289

Fred Nussbaum

Association of Oregon Rail and Transit Advocates (AORTA). Notes that he took an Amtrak bus from Washington County to the committee hearing and hopes that public transportation will be expanded between Portland and Salem and beyond. Cites a project in Vancouver, B.C. in which a ten-mile commuter rail was operational in  two-and-a-half years.

330

Nussbaum

Notes that light rail has a place in the Portland area, Amtrak has a place for longer distances, and commuter rail has a place between Portland and Salem.

340

Rep. Thatcher

Declares a potential conflict of interest for HB 2897 due to business interests.

345

Kelly Taylor

Administrator, Rail Division, Oregon Department of Transportation (ODOT). Explains the work ODOT has done on the commuter rail project.

361

Chair Gilman

Closes the public hearing on HB 2897. Opens a public hearing on

HB 2110.

HB 2110 – PUBLIC HEARING

365

John Houser

Committee Administrator. Introduces HB 2110.

370

Rep. Thatcher

Declares a potential conflict of interest for HB 2110 due to business interests.

375

Bruce Warner

Director, Oregon Department of Transportation (ODOT). Testifies in support of HB 2110.

400

Kelly Taylor

Administrator, Rail Division, ODOT. Submits and summarizes prepared testimony in support of HB 2110 (EXHIBIT A). Explains the importance of a Rail Advisory Committee.

TAPE 45, A

020

Rep. Hunt

Asks how the mandate of the advisory committee could change.

030

Taylor

Answers that the concern is not the mandate, but rather the formation and charter of the committee.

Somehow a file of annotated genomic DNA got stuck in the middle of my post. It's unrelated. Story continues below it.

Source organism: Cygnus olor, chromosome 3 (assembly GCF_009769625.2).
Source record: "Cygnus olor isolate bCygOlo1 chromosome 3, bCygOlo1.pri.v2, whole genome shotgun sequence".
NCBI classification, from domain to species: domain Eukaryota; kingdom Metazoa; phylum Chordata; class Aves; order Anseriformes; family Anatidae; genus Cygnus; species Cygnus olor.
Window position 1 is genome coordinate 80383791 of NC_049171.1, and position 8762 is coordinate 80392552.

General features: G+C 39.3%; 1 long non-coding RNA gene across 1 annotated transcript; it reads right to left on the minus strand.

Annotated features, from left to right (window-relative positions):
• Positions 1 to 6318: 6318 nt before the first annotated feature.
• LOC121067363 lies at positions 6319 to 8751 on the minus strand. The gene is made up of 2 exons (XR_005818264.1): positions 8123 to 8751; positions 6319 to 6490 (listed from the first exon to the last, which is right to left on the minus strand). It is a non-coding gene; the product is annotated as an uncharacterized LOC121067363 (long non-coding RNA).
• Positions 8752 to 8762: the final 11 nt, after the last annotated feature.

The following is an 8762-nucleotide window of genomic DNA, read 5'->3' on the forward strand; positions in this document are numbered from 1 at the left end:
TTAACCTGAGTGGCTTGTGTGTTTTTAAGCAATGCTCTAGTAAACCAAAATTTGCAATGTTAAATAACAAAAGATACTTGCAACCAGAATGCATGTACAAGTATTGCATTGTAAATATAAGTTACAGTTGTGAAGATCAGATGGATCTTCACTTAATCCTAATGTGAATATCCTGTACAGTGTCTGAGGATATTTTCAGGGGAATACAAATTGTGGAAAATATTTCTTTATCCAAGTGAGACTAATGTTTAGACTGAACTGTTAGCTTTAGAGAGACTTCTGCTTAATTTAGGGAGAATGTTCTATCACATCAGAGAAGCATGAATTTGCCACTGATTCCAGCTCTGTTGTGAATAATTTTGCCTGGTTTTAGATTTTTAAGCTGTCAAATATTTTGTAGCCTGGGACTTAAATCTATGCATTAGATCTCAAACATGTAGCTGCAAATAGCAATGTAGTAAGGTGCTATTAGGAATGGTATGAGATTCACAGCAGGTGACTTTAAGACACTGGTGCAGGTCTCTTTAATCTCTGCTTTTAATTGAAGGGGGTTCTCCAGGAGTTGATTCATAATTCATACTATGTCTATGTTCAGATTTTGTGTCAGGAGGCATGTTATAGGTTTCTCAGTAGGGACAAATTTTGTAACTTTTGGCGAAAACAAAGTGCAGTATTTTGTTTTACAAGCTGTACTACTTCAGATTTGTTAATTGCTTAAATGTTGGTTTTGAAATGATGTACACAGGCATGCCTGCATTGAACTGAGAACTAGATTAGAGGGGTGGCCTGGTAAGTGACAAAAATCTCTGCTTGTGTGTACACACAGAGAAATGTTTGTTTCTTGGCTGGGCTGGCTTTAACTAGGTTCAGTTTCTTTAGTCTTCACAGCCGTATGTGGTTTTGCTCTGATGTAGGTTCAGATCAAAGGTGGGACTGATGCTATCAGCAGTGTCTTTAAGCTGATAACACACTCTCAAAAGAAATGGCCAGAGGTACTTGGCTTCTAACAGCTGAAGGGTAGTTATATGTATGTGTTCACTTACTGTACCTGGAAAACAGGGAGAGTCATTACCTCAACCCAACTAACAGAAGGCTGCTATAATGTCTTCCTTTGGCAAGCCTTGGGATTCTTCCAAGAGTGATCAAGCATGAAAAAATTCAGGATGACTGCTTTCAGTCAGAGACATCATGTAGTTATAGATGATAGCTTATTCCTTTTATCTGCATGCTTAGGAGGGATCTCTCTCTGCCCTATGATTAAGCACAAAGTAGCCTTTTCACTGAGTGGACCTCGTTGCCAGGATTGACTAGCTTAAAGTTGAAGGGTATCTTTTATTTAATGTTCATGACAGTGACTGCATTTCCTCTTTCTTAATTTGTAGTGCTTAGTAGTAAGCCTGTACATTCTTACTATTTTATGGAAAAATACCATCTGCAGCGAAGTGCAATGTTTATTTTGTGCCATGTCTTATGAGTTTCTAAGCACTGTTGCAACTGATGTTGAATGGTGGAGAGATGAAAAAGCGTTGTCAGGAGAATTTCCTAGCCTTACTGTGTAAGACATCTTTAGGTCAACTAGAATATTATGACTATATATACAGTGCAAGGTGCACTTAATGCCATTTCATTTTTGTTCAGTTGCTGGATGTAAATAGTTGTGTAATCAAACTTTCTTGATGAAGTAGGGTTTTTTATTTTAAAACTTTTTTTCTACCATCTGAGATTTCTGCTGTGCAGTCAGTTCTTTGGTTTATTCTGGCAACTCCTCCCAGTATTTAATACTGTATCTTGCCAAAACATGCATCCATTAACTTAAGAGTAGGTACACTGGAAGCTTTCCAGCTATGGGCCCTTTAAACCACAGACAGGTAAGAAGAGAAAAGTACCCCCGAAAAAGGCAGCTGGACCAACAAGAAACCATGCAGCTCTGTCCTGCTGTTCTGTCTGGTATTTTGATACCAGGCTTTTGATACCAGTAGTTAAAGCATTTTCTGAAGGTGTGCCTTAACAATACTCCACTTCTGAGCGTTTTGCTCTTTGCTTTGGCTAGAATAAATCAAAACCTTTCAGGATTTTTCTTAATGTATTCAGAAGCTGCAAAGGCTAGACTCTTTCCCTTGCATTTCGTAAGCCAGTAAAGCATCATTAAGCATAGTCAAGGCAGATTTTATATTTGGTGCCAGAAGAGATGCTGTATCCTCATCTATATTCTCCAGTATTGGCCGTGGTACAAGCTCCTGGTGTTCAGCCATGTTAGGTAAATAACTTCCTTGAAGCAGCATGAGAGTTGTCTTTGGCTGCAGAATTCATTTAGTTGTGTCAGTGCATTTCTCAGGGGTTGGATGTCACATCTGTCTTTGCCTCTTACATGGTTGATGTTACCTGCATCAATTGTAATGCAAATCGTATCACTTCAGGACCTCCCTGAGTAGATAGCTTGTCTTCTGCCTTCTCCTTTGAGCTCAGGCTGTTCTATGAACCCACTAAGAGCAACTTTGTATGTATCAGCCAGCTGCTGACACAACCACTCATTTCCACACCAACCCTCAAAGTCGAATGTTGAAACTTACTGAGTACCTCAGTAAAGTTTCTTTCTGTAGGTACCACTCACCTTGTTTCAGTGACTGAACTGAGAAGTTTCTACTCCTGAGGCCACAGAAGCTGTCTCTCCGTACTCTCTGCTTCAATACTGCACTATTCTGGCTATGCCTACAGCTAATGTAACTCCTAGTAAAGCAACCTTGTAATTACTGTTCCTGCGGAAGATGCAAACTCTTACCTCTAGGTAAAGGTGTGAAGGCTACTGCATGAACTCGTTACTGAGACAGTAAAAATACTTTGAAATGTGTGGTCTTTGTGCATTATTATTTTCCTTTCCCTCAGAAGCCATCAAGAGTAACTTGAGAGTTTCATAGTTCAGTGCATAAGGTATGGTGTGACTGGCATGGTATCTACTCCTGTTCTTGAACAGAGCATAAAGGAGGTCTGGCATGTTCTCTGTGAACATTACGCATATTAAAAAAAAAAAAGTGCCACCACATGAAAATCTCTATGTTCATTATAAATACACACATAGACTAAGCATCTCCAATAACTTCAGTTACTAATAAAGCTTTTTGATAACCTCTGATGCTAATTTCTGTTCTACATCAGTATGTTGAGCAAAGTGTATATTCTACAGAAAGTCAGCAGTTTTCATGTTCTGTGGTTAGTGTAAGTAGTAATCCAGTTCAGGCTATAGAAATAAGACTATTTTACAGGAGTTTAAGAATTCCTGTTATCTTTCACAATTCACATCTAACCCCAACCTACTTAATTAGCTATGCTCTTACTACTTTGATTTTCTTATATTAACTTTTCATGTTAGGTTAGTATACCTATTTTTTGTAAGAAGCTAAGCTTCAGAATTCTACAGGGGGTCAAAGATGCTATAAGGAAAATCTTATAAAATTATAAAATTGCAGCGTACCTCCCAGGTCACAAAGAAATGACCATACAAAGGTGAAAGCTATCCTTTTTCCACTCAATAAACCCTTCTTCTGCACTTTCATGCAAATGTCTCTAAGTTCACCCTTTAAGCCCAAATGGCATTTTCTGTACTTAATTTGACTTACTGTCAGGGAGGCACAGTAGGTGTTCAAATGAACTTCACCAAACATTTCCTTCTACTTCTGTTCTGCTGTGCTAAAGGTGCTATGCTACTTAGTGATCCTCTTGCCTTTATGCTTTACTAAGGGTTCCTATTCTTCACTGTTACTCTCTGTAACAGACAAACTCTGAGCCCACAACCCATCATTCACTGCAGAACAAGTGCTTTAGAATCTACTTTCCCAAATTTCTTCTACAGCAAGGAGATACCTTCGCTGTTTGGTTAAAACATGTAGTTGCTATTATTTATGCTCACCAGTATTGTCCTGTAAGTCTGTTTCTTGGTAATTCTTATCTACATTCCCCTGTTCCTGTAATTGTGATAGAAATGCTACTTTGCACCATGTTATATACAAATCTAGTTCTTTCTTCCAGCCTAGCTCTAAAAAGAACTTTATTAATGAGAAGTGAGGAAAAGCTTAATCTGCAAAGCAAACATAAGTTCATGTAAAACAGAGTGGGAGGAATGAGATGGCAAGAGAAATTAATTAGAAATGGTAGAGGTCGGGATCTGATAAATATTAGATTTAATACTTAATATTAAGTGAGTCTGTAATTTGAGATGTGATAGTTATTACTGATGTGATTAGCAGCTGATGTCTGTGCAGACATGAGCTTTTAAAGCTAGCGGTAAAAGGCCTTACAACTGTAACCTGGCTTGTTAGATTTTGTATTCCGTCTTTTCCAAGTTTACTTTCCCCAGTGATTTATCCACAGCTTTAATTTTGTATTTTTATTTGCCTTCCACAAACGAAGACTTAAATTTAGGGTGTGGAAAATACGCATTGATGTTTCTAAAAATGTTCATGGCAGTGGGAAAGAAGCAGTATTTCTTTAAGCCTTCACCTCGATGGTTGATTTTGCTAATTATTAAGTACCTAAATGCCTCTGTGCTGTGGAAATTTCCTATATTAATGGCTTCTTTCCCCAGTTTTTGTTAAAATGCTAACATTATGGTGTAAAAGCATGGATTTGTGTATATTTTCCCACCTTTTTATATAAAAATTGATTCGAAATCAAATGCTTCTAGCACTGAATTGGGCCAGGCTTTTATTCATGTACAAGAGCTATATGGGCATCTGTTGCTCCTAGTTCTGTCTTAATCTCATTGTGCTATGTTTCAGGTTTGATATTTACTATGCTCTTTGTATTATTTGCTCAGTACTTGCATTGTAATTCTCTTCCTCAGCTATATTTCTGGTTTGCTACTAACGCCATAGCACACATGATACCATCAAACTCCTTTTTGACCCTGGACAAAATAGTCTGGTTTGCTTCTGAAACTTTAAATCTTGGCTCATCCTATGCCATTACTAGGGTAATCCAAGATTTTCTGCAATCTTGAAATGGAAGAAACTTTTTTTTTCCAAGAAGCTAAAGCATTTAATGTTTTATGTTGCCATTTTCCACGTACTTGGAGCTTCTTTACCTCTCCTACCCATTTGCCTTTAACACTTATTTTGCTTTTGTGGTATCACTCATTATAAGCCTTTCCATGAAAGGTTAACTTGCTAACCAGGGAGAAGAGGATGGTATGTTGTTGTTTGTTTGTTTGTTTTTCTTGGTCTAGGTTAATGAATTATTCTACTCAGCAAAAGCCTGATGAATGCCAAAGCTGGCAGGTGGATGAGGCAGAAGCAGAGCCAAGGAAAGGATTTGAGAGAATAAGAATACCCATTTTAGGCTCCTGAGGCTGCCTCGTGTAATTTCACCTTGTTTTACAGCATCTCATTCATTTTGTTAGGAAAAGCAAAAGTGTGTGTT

042

Pat Egan

Port of Portland, Oregon Rail Users League. Testifies in support of the concept of a Rail Advisory Committee. 

061

Fred Nussbaum

Association of Oregon Rail and Transit Advocates (AORTA). Submits and summarizes prepared testimony in support of HB 2110 (EXHIBIT B).

078

Ken Armstrong

Oregon Shortline Railroad Association, Oregon Ports Group. Testifies in support of HB 2110. Describes the importance of the Rail Advisory Committee.

100

Bob Russell

President, Oregon Trucking Associations, Inc. Submits and summarizes prepared testimony in opposition to HB 2110 (EXHIBIT C).

162

D.E. Bridges

Executive Director, Oregon Forest Products Transportation Association. Testifies in opposition to HB 2110.

183

Cindy Robert

Union Pacific Railroad. Explains that the Rail Advisory Committee is different from the Freight Advisory Committee.

208

Chair Gilman

Closes the public hearing on HB 2110. Opens a public hearing on HB 2576.

HB 2576 – PUBLIC HEARING

212

John Houser

Committee Administrator. Introduces HB 2576.

222

Rep. Jeff Kropf

House District 17. Testifies in support of HB 2576. Explains that the bill came from the Noxious Weed Taskforce and workgroup. Notes that noxious weeds are becoming more prevalent in Oregon and the bill is necessary to prevent their spread.

285

Rep. Kropf

Explains the -1 amendments (EXHIBIT D) and the intent to allow law enforcement the flexibility to enforce the law.

335

Rep. Boone